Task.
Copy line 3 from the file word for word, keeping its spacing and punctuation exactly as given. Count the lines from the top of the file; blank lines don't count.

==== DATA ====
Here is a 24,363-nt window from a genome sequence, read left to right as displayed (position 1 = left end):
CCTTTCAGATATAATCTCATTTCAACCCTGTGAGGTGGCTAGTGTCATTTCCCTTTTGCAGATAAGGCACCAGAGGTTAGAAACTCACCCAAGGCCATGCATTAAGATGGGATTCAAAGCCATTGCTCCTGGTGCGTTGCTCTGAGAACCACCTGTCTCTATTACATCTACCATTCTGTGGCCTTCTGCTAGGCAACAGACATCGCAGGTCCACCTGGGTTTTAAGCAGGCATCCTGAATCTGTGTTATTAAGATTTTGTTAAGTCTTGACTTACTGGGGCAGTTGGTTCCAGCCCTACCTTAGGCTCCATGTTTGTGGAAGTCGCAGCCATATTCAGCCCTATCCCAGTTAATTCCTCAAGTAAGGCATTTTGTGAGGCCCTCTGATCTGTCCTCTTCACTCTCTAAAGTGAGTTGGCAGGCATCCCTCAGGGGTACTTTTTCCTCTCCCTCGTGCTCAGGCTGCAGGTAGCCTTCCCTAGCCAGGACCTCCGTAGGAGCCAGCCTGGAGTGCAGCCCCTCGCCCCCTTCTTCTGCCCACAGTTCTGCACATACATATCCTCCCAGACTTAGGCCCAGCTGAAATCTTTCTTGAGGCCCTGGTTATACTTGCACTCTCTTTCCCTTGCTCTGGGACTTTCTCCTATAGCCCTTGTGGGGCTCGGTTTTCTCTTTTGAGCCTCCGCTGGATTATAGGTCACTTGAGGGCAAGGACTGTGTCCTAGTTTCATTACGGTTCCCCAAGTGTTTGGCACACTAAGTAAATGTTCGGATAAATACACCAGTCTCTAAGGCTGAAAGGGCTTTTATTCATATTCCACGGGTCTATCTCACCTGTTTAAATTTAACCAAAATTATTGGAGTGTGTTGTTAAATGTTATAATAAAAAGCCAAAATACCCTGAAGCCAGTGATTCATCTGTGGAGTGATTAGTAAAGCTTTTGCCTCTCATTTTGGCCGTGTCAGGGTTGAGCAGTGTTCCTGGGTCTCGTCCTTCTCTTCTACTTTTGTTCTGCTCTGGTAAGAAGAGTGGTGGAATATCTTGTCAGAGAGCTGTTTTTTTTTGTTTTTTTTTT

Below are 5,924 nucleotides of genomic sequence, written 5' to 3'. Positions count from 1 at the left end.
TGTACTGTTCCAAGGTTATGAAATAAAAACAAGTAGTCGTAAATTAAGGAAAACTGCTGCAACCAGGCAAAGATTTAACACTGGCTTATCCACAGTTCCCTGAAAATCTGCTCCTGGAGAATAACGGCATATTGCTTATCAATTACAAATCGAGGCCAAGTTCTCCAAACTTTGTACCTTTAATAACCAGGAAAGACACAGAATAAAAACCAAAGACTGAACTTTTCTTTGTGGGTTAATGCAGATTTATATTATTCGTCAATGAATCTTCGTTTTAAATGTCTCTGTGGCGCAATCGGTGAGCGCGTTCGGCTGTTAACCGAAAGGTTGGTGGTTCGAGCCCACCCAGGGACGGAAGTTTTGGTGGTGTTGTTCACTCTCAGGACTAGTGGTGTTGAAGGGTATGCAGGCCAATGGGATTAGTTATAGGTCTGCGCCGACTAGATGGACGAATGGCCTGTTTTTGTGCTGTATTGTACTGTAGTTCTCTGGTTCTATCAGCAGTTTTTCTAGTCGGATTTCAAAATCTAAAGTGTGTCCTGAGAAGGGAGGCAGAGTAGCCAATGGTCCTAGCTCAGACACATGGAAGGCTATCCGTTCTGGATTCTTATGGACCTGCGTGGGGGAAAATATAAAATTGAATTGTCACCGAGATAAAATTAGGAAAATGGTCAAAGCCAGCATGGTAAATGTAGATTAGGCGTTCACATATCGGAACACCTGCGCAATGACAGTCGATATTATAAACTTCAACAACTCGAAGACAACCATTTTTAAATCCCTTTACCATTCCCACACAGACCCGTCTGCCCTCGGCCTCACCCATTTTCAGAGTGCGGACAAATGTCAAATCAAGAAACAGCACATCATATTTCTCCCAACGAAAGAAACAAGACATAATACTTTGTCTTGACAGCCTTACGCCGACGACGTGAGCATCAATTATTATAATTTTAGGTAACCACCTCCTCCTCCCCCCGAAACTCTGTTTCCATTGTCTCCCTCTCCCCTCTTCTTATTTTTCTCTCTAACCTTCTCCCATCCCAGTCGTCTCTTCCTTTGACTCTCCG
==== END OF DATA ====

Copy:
Below are 5,924 nucleotides of genomic sequence, written 5' to 3'. Positions count from 1 at the left end.